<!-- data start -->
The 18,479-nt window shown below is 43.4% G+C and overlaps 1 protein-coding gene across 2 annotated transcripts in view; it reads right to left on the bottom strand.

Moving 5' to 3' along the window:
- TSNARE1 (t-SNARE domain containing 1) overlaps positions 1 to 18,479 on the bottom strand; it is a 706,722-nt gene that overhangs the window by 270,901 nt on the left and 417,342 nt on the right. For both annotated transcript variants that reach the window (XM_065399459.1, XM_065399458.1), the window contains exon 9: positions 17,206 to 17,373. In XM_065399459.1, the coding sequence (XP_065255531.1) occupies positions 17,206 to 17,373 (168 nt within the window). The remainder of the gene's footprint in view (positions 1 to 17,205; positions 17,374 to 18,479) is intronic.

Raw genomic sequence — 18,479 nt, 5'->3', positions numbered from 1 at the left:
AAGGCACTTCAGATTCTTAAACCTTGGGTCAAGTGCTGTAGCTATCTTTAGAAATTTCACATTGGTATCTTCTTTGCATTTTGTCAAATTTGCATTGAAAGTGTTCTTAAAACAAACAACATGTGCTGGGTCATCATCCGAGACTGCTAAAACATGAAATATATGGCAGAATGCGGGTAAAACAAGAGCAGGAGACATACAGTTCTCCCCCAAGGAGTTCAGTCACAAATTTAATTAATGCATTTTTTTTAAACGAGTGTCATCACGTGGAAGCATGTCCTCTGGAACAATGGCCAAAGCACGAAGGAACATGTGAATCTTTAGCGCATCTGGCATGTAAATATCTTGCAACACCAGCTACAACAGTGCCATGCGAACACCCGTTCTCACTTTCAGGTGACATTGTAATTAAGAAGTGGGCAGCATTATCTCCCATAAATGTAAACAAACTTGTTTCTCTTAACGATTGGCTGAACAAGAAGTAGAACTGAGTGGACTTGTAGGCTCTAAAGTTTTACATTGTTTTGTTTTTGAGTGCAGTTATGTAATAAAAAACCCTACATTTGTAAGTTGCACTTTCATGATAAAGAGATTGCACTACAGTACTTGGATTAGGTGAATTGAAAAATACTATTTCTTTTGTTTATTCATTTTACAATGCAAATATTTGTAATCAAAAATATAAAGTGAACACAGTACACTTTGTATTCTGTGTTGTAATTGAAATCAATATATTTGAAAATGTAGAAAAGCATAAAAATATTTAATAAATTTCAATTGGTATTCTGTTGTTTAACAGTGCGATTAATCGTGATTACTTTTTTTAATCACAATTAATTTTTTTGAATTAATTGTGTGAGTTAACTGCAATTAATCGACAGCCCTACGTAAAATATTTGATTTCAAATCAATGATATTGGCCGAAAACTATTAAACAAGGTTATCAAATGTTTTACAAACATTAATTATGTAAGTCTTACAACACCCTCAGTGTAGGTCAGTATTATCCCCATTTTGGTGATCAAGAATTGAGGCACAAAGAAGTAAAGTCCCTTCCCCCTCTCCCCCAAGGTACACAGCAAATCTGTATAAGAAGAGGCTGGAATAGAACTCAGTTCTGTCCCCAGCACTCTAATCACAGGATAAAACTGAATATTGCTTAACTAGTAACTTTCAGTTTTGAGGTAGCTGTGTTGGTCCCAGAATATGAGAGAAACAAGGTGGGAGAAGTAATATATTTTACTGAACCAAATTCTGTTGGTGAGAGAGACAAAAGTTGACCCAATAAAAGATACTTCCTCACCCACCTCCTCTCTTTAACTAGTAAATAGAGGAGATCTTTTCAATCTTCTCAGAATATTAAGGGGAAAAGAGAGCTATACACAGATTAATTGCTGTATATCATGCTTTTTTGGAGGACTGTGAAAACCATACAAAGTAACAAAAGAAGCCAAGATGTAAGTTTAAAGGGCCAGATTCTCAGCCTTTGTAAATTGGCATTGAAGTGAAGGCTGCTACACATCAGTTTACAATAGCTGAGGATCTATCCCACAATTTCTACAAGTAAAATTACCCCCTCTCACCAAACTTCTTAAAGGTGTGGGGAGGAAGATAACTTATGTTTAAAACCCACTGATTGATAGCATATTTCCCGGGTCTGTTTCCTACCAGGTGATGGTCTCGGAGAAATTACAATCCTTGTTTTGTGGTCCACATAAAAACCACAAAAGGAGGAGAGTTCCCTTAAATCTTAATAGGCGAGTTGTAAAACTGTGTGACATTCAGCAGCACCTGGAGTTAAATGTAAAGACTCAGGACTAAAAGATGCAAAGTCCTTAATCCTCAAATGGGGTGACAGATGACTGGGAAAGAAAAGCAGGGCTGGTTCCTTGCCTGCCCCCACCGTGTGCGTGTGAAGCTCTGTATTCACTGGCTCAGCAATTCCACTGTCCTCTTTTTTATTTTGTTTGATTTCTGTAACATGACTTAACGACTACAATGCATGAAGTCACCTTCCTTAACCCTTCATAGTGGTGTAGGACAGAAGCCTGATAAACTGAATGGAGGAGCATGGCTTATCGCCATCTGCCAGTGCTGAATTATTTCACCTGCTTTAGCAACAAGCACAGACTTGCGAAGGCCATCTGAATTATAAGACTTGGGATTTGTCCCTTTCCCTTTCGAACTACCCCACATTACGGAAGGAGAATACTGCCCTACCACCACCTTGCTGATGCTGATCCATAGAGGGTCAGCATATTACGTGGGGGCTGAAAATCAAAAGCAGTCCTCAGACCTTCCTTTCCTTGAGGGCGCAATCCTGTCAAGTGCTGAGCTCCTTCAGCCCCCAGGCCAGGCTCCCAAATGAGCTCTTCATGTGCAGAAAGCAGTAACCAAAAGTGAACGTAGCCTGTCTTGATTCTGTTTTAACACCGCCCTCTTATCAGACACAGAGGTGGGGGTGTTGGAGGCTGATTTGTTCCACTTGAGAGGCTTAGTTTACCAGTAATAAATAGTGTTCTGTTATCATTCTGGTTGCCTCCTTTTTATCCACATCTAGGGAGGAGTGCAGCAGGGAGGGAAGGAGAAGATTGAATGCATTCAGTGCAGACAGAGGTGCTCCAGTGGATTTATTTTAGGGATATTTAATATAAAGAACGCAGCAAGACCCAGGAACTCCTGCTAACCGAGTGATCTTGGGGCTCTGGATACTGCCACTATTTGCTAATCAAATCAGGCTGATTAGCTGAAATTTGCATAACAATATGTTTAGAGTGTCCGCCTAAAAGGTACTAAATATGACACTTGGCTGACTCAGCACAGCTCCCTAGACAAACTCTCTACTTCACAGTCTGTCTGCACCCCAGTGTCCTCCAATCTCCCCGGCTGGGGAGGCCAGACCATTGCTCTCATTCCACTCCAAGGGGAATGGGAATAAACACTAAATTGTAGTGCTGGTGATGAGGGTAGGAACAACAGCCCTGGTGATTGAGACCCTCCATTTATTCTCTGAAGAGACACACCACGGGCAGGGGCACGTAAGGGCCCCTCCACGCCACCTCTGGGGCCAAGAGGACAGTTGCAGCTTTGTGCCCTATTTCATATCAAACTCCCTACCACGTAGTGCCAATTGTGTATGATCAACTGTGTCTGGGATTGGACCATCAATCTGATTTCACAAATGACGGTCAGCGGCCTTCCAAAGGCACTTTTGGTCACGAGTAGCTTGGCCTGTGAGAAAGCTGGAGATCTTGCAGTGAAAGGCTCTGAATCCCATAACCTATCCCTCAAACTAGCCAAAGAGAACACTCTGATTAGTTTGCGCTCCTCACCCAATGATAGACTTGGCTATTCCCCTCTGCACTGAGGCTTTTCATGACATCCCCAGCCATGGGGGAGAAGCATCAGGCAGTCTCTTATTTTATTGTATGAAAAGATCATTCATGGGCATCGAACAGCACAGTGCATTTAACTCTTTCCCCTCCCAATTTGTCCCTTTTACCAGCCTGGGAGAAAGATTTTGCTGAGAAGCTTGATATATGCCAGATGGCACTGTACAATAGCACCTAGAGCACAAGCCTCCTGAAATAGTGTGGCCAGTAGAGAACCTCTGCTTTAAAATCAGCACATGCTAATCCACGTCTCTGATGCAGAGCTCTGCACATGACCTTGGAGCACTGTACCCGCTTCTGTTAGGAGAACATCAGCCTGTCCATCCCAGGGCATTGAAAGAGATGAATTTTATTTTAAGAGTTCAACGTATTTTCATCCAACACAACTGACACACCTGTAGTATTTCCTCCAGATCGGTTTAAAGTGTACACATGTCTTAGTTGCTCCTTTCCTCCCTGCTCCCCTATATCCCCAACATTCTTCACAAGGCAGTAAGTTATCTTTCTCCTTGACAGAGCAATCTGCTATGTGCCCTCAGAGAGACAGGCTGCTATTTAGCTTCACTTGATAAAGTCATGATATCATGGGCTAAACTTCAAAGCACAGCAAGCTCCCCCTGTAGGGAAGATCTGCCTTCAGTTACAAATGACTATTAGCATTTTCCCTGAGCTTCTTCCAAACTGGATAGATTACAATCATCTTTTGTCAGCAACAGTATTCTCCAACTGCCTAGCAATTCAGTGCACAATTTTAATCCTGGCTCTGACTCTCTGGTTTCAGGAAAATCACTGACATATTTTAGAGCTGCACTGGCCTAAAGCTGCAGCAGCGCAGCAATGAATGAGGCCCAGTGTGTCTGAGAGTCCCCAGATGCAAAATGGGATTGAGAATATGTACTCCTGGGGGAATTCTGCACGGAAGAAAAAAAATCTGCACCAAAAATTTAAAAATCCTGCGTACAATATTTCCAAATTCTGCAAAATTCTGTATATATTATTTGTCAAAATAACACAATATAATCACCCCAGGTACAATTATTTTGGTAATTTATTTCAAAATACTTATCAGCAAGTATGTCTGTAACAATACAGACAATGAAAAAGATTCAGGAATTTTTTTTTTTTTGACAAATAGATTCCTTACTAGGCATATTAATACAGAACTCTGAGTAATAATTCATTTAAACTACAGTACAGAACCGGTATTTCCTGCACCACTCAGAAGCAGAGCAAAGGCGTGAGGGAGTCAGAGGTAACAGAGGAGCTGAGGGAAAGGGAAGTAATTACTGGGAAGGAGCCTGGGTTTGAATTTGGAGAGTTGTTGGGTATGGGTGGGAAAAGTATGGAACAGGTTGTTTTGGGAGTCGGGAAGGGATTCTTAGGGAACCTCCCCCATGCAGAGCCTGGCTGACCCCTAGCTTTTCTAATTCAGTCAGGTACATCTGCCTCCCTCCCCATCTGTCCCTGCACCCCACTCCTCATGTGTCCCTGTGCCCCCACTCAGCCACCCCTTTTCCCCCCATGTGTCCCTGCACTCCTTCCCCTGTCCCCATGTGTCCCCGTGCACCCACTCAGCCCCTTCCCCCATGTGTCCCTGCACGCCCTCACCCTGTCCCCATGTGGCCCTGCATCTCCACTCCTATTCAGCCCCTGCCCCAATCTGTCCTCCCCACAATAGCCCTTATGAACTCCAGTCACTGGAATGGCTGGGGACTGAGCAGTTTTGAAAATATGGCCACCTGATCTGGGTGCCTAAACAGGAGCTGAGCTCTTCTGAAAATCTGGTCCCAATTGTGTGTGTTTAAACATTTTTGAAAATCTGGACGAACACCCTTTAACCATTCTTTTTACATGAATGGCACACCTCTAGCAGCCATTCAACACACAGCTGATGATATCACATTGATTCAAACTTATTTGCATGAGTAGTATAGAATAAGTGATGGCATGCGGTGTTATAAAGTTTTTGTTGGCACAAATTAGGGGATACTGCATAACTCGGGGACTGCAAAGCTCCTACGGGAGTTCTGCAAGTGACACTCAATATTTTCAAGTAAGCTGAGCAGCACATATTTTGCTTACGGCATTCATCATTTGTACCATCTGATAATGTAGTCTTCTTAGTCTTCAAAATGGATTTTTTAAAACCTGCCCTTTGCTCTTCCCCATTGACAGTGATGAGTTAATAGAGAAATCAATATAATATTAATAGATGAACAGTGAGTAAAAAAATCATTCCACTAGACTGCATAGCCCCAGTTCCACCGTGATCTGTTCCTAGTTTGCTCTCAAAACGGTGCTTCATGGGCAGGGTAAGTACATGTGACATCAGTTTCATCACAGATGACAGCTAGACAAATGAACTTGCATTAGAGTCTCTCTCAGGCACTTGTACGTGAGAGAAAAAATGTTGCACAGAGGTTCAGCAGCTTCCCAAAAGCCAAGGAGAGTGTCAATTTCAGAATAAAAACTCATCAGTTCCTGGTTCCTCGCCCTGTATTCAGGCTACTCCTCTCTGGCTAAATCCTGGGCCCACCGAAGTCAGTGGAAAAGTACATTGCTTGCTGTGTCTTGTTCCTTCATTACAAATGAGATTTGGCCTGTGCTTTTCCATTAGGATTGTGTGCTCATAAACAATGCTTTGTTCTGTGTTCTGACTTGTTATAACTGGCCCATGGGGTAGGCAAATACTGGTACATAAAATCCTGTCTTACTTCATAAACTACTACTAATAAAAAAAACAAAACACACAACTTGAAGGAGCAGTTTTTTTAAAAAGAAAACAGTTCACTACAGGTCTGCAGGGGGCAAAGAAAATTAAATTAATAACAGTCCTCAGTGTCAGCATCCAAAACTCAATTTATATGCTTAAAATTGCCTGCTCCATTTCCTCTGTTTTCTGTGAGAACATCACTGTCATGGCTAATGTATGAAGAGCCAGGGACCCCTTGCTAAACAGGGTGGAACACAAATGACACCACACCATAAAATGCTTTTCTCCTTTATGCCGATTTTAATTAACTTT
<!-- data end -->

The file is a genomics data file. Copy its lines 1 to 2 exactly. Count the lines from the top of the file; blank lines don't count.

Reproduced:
The 18,479-nt window shown below is 43.4% G+C and overlaps 1 protein-coding gene across 2 annotated transcripts in view; it reads right to left on the bottom strand.

Moving 5' to 3' along the window: